• Amen, thank you for putting it so well, I too am a non-conflicted Catholic, despite what my church says, I feel as you do in my heart. In our great country there is a seperation between church and state, therefore, religious aspect of the debate has no place.

  6. I’m a Christian and I’m in the civil union bucket. But I’m also conflicted because there are heterosexuals that make a mockery of marriage and they aren’t condemned.

    Like Serenity said, it’s crazy how some sins are ‘acceptable’ and others are not.

    • I’ve always thought it’s an issue of homosexuality being that one sin that people are pretty sure they’d never commit. We can see ourselves lying, cheating, stealing, committing adultery, but unless you’re gay/bi it’s a pretty sure bet that you’ll never have homosexual sex.

  7. I feel like this is a fight over a word. I am willing to give the word marriage over. I’m going to start
    referring to my situation as a covenant. Some unions are by theories of contract, others are by beliefs of covenants. If two or three or more people want to contract in a union – let them. The covenant is based in faith and belief. It has existed for ages.

    I think the division occurs because people who consider marriage as a contract don’t get why those who consider marriage a covenant, care what two contracting adults do. Covenant folks hold marriage in a unique esteem and don’t understand that for many, marriage is just a contact.

    I am not conflicted over the issue. I expect same-sex marriage to exist at some point, I just don’t look forward to being called an ism, ist or phobic for names for considering its existence problematic.

    On the other hand, I am anxious to see bigamists come out and sue for their equal rights. I think same-sex marriage will make a way for many different types of marital configurations. A bigamist should be able to have all his/her spouses covered by insurance and get legal benefits.

  8. This is a legal issue. Plain and simple. Separation of church and state should be recognized here. It evolved for a reason. The religious argument has no place in the legal argument. At all. Legally, marriage is a contract. Plain and simple. As long as the two people are of age to enter into a contract, they should be able to. I don’t care if it’s two men, two women, one man, three women, two women, three men.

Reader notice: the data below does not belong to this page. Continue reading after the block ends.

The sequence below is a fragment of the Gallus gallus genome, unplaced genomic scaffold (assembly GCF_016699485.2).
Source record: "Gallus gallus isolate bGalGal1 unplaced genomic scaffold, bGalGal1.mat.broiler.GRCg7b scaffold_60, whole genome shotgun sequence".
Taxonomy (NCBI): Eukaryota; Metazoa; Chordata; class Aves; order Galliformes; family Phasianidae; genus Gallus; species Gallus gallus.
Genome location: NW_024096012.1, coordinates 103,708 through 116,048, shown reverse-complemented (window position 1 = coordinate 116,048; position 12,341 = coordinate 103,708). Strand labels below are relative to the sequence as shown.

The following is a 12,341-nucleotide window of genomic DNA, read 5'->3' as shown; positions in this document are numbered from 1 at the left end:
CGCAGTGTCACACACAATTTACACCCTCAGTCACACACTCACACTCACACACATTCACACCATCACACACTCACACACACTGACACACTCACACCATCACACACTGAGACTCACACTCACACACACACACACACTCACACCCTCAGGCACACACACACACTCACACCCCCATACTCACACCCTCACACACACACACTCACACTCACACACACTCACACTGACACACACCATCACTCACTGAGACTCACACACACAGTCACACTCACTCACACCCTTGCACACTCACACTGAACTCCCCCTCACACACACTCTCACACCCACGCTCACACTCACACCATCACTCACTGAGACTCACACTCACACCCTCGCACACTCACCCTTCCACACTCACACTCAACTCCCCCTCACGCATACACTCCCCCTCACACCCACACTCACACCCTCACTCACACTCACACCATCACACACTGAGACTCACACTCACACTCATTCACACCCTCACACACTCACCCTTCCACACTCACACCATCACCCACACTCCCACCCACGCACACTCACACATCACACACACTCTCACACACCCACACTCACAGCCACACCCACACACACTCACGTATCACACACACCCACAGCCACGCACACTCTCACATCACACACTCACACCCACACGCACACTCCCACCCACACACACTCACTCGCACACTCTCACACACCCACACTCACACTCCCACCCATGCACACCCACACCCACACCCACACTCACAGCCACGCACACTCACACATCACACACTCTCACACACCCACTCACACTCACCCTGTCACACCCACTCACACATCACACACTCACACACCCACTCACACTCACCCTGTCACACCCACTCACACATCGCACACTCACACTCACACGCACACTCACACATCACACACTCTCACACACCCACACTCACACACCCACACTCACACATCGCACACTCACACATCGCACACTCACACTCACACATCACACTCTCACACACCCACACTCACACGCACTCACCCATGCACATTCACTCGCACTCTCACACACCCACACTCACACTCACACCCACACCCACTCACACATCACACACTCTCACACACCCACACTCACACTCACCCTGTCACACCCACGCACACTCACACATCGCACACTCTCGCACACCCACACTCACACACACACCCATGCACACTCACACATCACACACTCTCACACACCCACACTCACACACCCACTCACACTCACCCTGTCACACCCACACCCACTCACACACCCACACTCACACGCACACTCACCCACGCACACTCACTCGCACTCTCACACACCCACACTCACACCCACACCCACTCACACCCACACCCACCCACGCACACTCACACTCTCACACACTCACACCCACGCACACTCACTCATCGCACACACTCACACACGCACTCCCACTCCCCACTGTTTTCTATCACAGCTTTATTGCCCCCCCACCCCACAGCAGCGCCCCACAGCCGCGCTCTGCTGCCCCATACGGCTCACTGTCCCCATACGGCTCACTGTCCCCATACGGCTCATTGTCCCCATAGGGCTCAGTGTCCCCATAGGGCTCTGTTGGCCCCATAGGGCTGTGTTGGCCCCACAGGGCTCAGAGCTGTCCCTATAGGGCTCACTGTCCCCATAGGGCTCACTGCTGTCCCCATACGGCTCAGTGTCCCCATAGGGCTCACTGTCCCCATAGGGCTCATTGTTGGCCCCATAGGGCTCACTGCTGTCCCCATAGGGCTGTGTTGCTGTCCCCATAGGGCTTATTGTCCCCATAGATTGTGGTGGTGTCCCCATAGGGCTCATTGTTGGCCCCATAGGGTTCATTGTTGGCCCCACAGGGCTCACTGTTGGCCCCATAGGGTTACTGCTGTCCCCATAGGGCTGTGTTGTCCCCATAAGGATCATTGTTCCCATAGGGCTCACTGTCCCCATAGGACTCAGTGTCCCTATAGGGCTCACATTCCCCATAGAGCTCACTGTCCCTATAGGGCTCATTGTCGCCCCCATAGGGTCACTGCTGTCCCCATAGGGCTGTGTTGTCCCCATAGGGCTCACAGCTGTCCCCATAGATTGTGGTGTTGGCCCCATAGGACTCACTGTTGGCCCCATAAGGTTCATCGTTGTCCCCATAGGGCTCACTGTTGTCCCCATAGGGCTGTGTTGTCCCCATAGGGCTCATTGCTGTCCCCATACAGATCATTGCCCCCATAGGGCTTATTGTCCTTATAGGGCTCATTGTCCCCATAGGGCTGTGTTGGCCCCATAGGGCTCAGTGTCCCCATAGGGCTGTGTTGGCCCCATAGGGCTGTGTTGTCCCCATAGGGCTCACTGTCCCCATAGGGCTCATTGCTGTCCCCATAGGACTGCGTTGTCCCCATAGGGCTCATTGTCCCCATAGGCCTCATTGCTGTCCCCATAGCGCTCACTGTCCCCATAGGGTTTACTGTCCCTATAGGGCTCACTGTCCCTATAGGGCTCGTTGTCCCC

I disagree wholeheartedly with labeling a legal contract between two men a civil union. Technically, I have a civil union because my vows were given by a judge not in a church. If it is a civil union, the same rights and benefits will not be extended. There are over TWO THOUSAND federal laws that use the word marriage. Do you think the federal government is going to go back and change all of them to say “and civil union?” Nope. Not gonna happen. More importantly, being allowed to enter into the SAME contract that heterosexual couples can allows for the extension of the SAME benefits.

    Labeling it a civil union sounds a whole lot like “separate but equal” and we see where that got us.

    • So, since you’re an atty, can you help me out with my reply to OneFromPhilly? If this becomes a state-by-state deal (which I gather is what the White House is aiming for) what does that mean for federal benefits and how they are/are not distributed? Would there need to be a Constitutional Amendment for homosexual couples to receive any/all benefits and rights afforded to heterosexual couples?

  9. I’ve never wavered on this issue and remain a supporter of same-sex couples being allowed the right to marry in the states\internationally\wherever they please. Live and let live.

    • Pretty much. I probably shouldn’t have used the term “bad Christian.” I just know that I believe in the right to choose and that differs from the church’s stance on things.

  10. I struggle with this because I have some issue with the redefinition of marriage. I have no issues with civil unions and think they should have the same benefits and responsibilities as marriage.

      • for me they are similar because there seems to be laws created because people feel uncomfortable and not because things are right. In the grand scheme who one marries shouldn’t affect or have an effect or anything or anyone but the 2 who choose to say the vows

  11. i think people should be allowed to marry whomever they want. I don’t have a problem with people loving who they love.

  12. I don’t have any reservations in supporting same-sex marriage. For me, it’s two-fold:

    1) I support the individuals who want to marry their partners. I have friends and family who are gay and it pains me that they may be denied (and are denied federally) the right to build their families because some people don’t agree with the way that they are. The way that I believe God made them.

    2) But the second (and maybe more important part IMO) is that it’s important to separate religious belief of groups from the laws that govern all of us, regardless of our religious beliefs. So, while I understand that some people believe that it’s a sin or that it shouldn’t be called marriage, we don’t all believe it’s a sin. I could get with civil unions as what the government grants to ALL couples, allowing people to get married in their own church, according to that church’s guidelines. I just don’t agree with imposing labels that come from religion on the laws of our country. Nor do I believe that the Constitution should be interpreted with those same religious ideas in mind. It’s not easy but I think it’s worthwhile to separate them so that everyone can be equally protected under the law.

    Disclaimer: I really hope this isn’t offensive to anyone. I read the language over a few times in the hopes of phrasing it without coming across as dismissive of people that believe that homosexuality is wrong.